The Covid Inquiry still has too long to run and too much evidence to consider to start jumping to conclusions. What we witnessed last week, however, gave us a glimpse into a world we rarely see – the inner workings of the centre of government. And, lets’s face it, it wasn’t pretty.
In his evidence, former Downing Street director of communications Lee Cain said of Boris Johnson that Covid was “the wrong crisis for this prime minister’s skill set”. It’s one of those phrases that the moment you hear it you know is going to hang round Johnson’s neck like a VW emblem on a Beastie Boy. What was less clear was: what type of crisis would be his skill set?
The picture painted by Cain, Dominic Cummings, Helen MacNamara, and the various WhatsApp group chats, was one of total chaos around Johnson and his No.10 operation, long before Covid swept through our shores. At the point when we needed the centre of government to work effectively it had already been dismantled.
Cabinet government was a distant memory. Johnson had surrounded himself with loyalists and centralised power at No.10. Who remembers now the changes to the contracts for special advisers which made Cummings, not ministers, directly managing them and responsible for their “discipline”?
The FDA briefly considered a judicial review of that decision and exchanged correspondence with government on it. I recall a conversation with a senior official at the time and suggested they were essentially being turned in to No.10 narks. It was early on in the Johnson era and I was told politely that it was just a different way of working. Six months later that same official told me I was bang on.
Cummings’ evidence made clear the contempt that he held for most of the cabinet. Weekly meetings were held where he lambasted the spads about their ministers. The chancellor Sajid Javid resigned rather than accept No.10 imposed special advisers. He had of course previously had one spad, Sonia Khan, marched out of Downing Street by Cummings, after being summarily dismissed without any consultation. Enter stage right, one Rishi Sunak.
To be fair to Cummings, he held everyone in contempt. Cabinet Office was a “dumpster fire”. The Sunday Telegraph had published their “shit list” of permanent secretaries who were to be fired. The cabinet secretary, Johnson’s principal private secretary Martin Reynolds – everyone Cummings met was useless. Asked if anyone was any good, Cummings replied that British special forces were “exceptional”. Of course that’s what he’d answer; it’s exactly what he thought of himself, the special force in government, there to ride over the hill to save the day. Except, of course, he didn’t.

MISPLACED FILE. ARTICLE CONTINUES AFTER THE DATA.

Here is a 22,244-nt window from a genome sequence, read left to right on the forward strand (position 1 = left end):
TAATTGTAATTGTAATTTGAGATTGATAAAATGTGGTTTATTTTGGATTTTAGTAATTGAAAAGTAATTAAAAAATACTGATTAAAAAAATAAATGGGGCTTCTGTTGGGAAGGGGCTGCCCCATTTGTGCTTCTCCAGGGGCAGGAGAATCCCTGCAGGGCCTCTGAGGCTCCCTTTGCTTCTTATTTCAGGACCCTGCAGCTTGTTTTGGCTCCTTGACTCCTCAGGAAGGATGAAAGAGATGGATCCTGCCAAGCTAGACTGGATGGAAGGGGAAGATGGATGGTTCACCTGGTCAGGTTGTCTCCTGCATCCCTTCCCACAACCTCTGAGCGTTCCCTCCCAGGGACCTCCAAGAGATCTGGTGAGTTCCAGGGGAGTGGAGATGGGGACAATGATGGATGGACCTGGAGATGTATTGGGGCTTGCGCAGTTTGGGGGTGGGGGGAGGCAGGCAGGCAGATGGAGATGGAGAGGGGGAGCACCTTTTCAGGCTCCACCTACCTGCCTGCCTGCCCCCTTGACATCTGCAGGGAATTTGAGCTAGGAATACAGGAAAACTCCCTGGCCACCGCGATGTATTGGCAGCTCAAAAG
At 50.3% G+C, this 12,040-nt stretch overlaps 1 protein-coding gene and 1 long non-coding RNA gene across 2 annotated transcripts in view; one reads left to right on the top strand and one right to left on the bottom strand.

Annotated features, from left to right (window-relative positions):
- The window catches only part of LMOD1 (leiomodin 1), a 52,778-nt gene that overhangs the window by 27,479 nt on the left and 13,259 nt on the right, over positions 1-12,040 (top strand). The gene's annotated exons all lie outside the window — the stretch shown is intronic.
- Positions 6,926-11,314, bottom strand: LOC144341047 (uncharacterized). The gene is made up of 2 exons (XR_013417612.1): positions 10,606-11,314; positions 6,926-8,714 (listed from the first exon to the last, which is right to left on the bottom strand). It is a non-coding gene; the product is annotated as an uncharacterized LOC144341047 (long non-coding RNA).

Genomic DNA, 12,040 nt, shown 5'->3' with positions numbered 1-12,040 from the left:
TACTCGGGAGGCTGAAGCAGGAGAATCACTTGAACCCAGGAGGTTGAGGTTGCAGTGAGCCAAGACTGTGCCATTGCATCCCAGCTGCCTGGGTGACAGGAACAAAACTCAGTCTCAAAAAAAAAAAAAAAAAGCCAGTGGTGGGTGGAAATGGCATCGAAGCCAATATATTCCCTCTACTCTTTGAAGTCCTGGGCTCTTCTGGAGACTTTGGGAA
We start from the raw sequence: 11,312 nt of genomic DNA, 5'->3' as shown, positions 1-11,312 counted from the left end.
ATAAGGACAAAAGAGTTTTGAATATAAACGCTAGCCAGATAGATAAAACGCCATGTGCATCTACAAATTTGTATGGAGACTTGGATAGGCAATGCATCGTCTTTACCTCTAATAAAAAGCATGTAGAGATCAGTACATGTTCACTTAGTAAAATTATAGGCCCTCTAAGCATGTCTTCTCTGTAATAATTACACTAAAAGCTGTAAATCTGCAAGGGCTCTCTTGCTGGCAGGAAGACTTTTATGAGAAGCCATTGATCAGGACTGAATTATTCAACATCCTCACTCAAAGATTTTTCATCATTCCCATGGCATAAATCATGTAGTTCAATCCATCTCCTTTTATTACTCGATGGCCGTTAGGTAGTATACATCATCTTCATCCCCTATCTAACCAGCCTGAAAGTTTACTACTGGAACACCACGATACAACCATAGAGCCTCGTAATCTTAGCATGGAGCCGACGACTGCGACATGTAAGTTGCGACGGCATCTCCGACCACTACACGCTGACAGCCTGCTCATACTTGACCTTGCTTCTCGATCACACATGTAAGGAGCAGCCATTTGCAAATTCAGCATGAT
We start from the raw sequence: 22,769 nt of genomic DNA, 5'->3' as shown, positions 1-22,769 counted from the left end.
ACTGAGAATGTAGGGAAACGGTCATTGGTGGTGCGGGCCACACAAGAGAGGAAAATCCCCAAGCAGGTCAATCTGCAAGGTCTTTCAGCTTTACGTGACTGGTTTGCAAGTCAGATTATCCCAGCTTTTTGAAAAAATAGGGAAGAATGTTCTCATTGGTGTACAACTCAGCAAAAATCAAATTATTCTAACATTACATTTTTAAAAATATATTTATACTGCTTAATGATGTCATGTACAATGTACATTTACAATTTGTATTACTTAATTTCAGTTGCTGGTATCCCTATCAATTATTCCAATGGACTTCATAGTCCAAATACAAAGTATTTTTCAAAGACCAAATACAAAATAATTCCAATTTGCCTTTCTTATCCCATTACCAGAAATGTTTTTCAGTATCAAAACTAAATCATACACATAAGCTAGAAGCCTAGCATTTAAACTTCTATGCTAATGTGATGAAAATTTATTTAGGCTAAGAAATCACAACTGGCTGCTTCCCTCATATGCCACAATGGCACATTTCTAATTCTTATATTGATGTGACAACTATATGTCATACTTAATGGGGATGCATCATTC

After years of theorising about government, Cummings and his enabler Johnson couldn’t actually govern. It’s easy to pick holes in the civil service and dismiss the institutions and individuals as dysfunctional and over-promoted. Much more difficult to actually make things work. They thought they were the only ones who were competent to run things and as long as everything important ran through them, their inherent exceptionalism would prevail. They created a central point of failure that failed time and again. A prime minister who couldn’t make decisions and wasn’t interested in detail. A small cabal of individuals without broader experience or perspective. It was always going to fail. Any of Cummings’s gurus could have told him that.
"It’s easy to pick holes in the civil service and dismiss the institutions and individuals as dysfunctional and over-promoted. Much more difficult to actually make things work"
With their open contempt for everyone, constant undermining, threats and ridicule, they were a Frat Pack. If you were pitching a screenplay about it to movie executives, you’d ask them to imagine The Inbetweeners set in a private school, crossed with the Thick of It. I spoke to officials at the time who talked of just how horrid, dysfunctional and nasty it was at the centre of government. Some stayed and tried to make things work, many left and a number were forced out.
Governing is difficult at the best of times. Getting the best out of the civil service is part of the job of ministers and advisers. Building strong teams, as any successful entrepreneur will tell you is vital. It’s not about being nice, it’s about being effective.
There was one exchange that for me summed up this entire period. The now-infamous expletive-ridden message from Cummings about former deputy cabinet secretary Helen McNamara. The tone and language tells you everything you need to know about their approach to any individual who they take against and despite his protestations that he’s just a horrible human being to everyone, it drips with misogynistic bile.
The message was in response to a demand that Cummings dealt with the employment tribunal for Sonia Khan and, checks notes, “tell the truth”. Full disclosure, the FDA was supporting Khan in this case. This issue was entirely the responsibility of Cummings. He sacked her without any clear process. They had a chance to settle early but despite advice that it was in the taxpayers interest to settle, they refused, resulting in a ministerial direction to John Manzoni, then permanent secretary at the Cabinet Office.
So the proceedings were pending and Cummings thought he was too important to have to deal with such trivial matters as a court case. He was busy saving the world, or not as it turns out.
An entirely avoidable problem created by him becuase he was too arrogant to resolve earlier, and here he was whining on in vile, abhorrent language about officials who were trying to clear up his mess. Not very special forces, is it?
Dave Penman is general secretary of the FDA union